ESPN draft guru Mel Kiper was in draft day form for the national media today.
He did a two hour conference call, taking questions from writers from around the country. Kiper was pretty strong throughout.
I was caller No. 12 in the first half hour and asked him about the Georgia Tech kids and who might be available when the Falcons select in the first round.
“I think Kyle Wilson, the cornerback from Boise State would make a lot of sense at that point,” Kiper said. “Considering
the way that he played at Senior Bowl practices. He’s another kid with great character. He studies the game. He’s a very hard worker.
“Certainly, he would be in the mix. (Defensive end) Brandon Graham from Michigan would be another guy to consider there. Where they are picking at . . . they can solidify a need area from the players on the board.”
I mentioned Oklahoma State cornerback Perrish Cox and Missouri linebacker Sean Weatherspoon, but Kiper would not sign off on them at No. 19/20 for the Falcons.
HE’S CLEAR ABOUT TEBOW: Kiper is steadfast in his analysis that Florida’s Tim Tebow is not an NFL quarterback.
“I said that directly to his face,” Kiper said. “I think he’s an H-back. Is somebody going to draft him as a quarterback? Yeah, I think they will, but in the second or third round.”
It happened a little after 8:30 p.m. Tuesday evening.
Gil Brandt, who’s affectionately called “The Godfather” of the NFL by his listeners on Sirius radio, blessed the Falcons’
promotion of Bill Musgrave to assistant head coach.
Brandt, the former Cowboys executive, who helped make them America’s team, is now a member of the media. In addition to his Sirius gig, he writes for NFL.com. He’s a walking encyclopedia and a noted historian of the game.
Before taking a call from Dr. Falcon on the Late Hits show, Brandt, unsolicited, went into a blessing of the Musgrave move.
“He’s a young man that grew up in Colorado,” Brandt said. “He went to high school in Colorado. Then went on to the University of Oregon. I believe he was a fourth round draft pick of the Dallas Cowboys (correct) and I’ll tell you what, this guy is a good, good football coach. I think that he will add a lot to that offense of the Falcons.
“He’s a good coach, there is no question about it.”
Dr. Falcon wanted to know how the Falcons, in the NFC South with the pass-happy Super Bowl champion Saints (4th in the league, 272.2 yards per game) and run-happy Panthers (3rd in the league at 156.1 yards per game), plan to continue rebuilding the defense. He seemed to want a free agent signing of Julius Peppers and was intrigued by Alabama’s Shaun “Mount” Cody.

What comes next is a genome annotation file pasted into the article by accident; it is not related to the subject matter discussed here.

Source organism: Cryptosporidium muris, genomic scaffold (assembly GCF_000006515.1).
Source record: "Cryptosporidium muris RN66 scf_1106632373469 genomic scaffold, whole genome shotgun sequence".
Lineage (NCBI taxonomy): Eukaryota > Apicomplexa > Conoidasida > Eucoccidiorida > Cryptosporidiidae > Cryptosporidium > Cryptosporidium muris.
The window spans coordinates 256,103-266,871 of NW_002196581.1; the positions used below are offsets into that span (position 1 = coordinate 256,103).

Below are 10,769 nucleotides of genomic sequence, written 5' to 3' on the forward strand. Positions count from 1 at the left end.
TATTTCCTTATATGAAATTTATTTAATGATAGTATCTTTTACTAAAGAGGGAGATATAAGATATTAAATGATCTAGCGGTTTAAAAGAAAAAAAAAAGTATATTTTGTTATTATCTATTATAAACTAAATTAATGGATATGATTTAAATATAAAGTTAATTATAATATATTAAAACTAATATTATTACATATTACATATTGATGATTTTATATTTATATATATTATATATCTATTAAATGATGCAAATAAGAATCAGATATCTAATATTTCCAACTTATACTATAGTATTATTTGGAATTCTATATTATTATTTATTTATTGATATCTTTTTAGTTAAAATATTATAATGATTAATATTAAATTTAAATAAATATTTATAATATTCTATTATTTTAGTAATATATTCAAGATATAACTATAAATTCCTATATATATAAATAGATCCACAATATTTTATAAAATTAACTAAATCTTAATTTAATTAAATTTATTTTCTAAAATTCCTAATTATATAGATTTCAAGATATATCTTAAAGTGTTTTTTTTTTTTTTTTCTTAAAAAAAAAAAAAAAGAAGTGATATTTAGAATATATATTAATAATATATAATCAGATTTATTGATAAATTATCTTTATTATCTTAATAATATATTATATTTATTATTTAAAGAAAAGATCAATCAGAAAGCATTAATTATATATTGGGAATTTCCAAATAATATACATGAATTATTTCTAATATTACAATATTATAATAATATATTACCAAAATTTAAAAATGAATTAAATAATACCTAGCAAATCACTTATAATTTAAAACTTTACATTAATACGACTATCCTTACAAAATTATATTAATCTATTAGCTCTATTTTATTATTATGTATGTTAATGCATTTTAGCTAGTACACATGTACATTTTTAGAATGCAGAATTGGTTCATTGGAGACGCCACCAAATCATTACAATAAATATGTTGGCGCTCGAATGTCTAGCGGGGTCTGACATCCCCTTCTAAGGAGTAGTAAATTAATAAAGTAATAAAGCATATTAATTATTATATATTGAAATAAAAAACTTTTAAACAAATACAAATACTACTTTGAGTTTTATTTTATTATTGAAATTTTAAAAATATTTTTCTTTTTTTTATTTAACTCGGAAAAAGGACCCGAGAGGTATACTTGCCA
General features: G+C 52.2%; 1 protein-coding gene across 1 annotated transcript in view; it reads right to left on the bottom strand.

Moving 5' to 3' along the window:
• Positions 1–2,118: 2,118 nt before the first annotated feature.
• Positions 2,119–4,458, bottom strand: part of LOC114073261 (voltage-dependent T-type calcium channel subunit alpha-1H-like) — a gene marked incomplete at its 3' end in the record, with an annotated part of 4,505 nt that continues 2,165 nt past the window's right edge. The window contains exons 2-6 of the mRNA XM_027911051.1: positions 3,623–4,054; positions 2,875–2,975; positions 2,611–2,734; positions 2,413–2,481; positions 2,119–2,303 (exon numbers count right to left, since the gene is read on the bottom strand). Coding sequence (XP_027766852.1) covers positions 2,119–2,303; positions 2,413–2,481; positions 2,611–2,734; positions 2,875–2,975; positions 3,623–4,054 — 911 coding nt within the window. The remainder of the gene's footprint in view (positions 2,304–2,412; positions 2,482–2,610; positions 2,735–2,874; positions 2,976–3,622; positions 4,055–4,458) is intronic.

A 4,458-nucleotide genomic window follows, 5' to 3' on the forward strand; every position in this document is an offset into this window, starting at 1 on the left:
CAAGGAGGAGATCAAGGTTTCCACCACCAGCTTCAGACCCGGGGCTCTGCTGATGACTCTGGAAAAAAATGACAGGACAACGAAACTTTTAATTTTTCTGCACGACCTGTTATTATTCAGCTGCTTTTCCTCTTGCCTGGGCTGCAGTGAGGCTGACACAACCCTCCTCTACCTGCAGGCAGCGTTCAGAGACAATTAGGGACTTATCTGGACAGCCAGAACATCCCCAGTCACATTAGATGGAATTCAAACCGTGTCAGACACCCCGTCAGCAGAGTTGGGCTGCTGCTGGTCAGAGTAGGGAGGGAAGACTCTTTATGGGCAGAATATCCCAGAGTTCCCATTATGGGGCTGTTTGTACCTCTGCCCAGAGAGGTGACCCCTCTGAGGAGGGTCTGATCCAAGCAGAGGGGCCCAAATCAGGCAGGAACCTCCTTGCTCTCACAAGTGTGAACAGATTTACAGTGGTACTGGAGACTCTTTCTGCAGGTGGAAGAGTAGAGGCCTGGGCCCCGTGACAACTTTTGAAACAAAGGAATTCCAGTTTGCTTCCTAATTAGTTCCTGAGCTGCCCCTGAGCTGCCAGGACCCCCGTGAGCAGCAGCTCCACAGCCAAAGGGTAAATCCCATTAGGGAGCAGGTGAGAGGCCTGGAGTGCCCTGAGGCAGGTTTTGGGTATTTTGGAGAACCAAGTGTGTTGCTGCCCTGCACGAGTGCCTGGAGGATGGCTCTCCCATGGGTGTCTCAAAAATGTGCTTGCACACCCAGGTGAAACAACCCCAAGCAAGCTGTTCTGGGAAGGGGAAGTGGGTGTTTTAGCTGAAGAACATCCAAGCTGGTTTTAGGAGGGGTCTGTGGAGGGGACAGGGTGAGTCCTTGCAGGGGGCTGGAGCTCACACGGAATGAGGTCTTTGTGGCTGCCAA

The Godfather didn’t bless either of those potential moves.
“Nick Saban told me that the (lowest) weight they could get him down to was 356 pounds,” Brandt said. “I think the guy tires. I’ll tell you what, you are going to have a hard time. . . these players that once they leave college and lead a more settled life when they get into the NFL, historically they gain weight.”
Cody tipped the scales at 370 pounds at the Senior Bowl.
“If you were assured you were going to be able to keep (his weight) down. . .he’d be alright,” Brandt said.
You have to stay with the Godfather, because like a great jazz musician he’ll go on a freestyle riff.
“But I’m going to tell you something, that guy Kroy Biermann from the University of Montana, the third year player, he’s a pretty good football player,” Brandt said. “He’s a very, very good football player. . . I think what they need is No. 1, a defensive linemen. No. 2, an outside linebacker, who can go sideline to sideline. That is what would probably help them the most right now.”
Brandt noted that the move to draft Jamaal Anderson hasn’t worked out for the Falcons, but he didn’t recommend throwing barrels of money after the problem.
“Here’s the problem if you bring in Peppers,” Brandt said. “How do you justify to players on your team that are pretty good football players when you bring in someone who makes $21 million or whatever the price is. You are going to have other players look at that and they’ll say ‘I might not be as good as him, but I’m 50 percent as good. Where’s my $10 million?’ That makes it tough.
“Peppers is an athlete. He played well this year. Against Minnesota he was unbelievable, but that’s a tough, tough number to digest.”
Musgrave checked in this morning. He left his cell phone at the office last night. We’ll share later some of the thoughts of the Falcons’ new assistant head coach.
Bill Musgrave, the Atlanta Falcons quarterback coach, was promoted to assistant head coach on Tuesday, the team announced.
Musgrave will remain in his role as the quarterback coach.
Musgrave, 42, has worked with some of the league’s top quarterbacks, including Indianapolis’ Peyton Manning. This offseason he was coveted by several teams, but elected to stay with the Falcons.
He is currently in charge of developing Falcons quarterback Matt Ryan, who won the league’s rookie of the year award in 2008. Musgrave has been with the Falcons since 2006.
“Bill has been an integral part of this coaching staff and this is a well deserved promotion,” said Falcons head coach Mike Smith in a statement released by the team. “We will look to utilize his tremendous amount of coaching experience for years to come.”
Before joining the Falcons staff, Musgrave was the quarterbacks coach for the Washington Redskins in 2005. He has also served as an offensive coordinator on four occasions with the Jacksonville Jaguars (2003-04), Virginia Cavaliers (2001-02), Carolina Panthers (2000) and Philadelphia Eagles (1998). Musgrave started his NFL coaching career as a Quarterbacks Coach with the Oakland Raiders in 1997.
Musgrave, a fourth round choice by the Dallas Cowboys in 1991, played in the NFL for six years. He played in two Super Bowls, winning a title with the San Francisco 49ers in Super Bowl XXIX.
(Musgrave is in a meeting right now. We’ll talk to him later today and update this post. —dol)